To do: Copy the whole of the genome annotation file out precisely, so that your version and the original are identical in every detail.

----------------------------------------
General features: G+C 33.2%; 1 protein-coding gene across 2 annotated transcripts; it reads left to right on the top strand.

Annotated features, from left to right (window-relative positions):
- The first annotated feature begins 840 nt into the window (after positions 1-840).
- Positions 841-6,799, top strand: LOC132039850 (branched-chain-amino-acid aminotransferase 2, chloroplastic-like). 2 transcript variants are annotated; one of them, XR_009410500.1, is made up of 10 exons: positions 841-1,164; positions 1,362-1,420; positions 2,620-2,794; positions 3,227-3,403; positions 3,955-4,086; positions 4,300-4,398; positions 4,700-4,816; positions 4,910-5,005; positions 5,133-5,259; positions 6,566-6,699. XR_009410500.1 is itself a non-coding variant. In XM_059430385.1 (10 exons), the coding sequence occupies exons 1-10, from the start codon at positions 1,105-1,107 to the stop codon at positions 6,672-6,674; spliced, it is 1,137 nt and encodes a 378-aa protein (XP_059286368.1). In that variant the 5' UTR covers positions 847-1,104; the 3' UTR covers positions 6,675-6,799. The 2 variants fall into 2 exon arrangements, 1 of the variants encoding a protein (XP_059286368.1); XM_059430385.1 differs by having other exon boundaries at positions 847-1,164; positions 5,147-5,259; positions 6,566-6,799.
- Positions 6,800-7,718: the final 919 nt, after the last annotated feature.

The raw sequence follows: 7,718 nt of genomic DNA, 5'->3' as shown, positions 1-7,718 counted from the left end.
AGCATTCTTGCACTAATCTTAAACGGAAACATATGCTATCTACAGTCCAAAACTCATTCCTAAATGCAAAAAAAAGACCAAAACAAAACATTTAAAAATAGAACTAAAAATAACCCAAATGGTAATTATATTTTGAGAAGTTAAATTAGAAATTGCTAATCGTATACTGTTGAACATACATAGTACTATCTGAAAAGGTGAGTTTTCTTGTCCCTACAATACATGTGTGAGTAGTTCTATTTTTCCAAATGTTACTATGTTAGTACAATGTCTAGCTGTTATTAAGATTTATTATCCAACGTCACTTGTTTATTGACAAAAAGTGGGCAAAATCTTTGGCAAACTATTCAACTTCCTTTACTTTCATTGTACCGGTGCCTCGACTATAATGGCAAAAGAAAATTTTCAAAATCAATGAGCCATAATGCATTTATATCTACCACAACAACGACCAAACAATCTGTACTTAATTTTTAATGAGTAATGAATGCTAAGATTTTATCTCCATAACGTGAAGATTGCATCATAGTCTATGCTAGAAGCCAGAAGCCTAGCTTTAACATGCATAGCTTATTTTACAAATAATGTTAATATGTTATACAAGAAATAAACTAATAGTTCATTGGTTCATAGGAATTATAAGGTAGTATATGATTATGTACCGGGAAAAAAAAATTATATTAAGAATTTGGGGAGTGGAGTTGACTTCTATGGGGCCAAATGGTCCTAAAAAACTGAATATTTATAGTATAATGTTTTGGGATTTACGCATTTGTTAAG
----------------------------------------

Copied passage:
General features: G+C 33.2%; 1 protein-coding gene across 2 annotated transcripts; it reads left to right on the top strand.

Annotated features, from left to right (window-relative positions):
- The first annotated feature begins 840 nt into the window (after positions 1-840).
- Positions 841-6,799, top strand: LOC132039850 (branched-chain-amino-acid aminotransferase 2, chloroplastic-like). 2 transcript variants are annotated; one of them, XR_009410500.1, is made up of 10 exons: positions 841-1,164; positions 1,362-1,420; positions 2,620-2,794; positions 3,227-3,403; positions 3,955-4,086; positions 4,300-4,398; positions 4,700-4,816; positions 4,910-5,005; positions 5,133-5,259; positions 6,566-6,699. XR_009410500.1 is itself a non-coding variant. In XM_059430385.1 (10 exons), the coding sequence occupies exons 1-10, from the start codon at positions 1,105-1,107 to the stop codon at positions 6,672-6,674; spliced, it is 1,137 nt and encodes a 378-aa protein (XP_059286368.1). In that variant the 5' UTR covers positions 847-1,104; the 3' UTR covers positions 6,675-6,799. The 2 variants fall into 2 exon arrangements, 1 of the variants encoding a protein (XP_059286368.1); XM_059430385.1 differs by having other exon boundaries at positions 847-1,164; positions 5,147-5,259; positions 6,566-6,799.
- Positions 6,800-7,718: the final 919 nt, after the last annotated feature.

The raw sequence follows: 7,718 nt of genomic DNA, 5'->3' as shown, positions 1-7,718 counted from the left end.
AGCATTCTTGCACTAATCTTAAACGGAAACATATGCTATCTACAGTCCAAAACTCATTCCTAAATGCAAAAAAAAGACCAAAACAAAACATTTAAAAATAGAACTAAAAATAACCCAAATGGTAATTATATTTTGAGAAGTTAAATTAGAAATTGCTAATCGTATACTGTTGAACATACATAGTACTATCTGAAAAGGTGAGTTTTCTTGTCCCTACAATACATGTGTGAGTAGTTCTATTTTTCCAAATGTTACTATGTTAGTACAATGTCTAGCTGTTATTAAGATTTATTATCCAACGTCACTTGTTTATTGACAAAAAGTGGGCAAAATCTTTGGCAAACTATTCAACTTCCTTTACTTTCATTGTACCGGTGCCTCGACTATAATGGCAAAAGAAAATTTTCAAAATCAATGAGCCATAATGCATTTATATCTACCACAACAACGACCAAACAATCTGTACTTAATTTTTAATGAGTAATGAATGCTAAGATTTTATCTCCATAACGTGAAGATTGCATCATAGTCTATGCTAGAAGCCAGAAGCCTAGCTTTAACATGCATAGCTTATTTTACAAATAATGTTAATATGTTATACAAGAAATAAACTAATAGTTCATTGGTTCATAGGAATTATAAGGTAGTATATGATTATGTACCGGGAAAAAAAAATTATATTAAGAATTTGGGGAGTGGAGTTGACTTCTATGGGGCCAAATGGTCCTAAAAAACTGAATATTTATAGTATAATGTTTTGGGATTTACGCATTTGTTAAG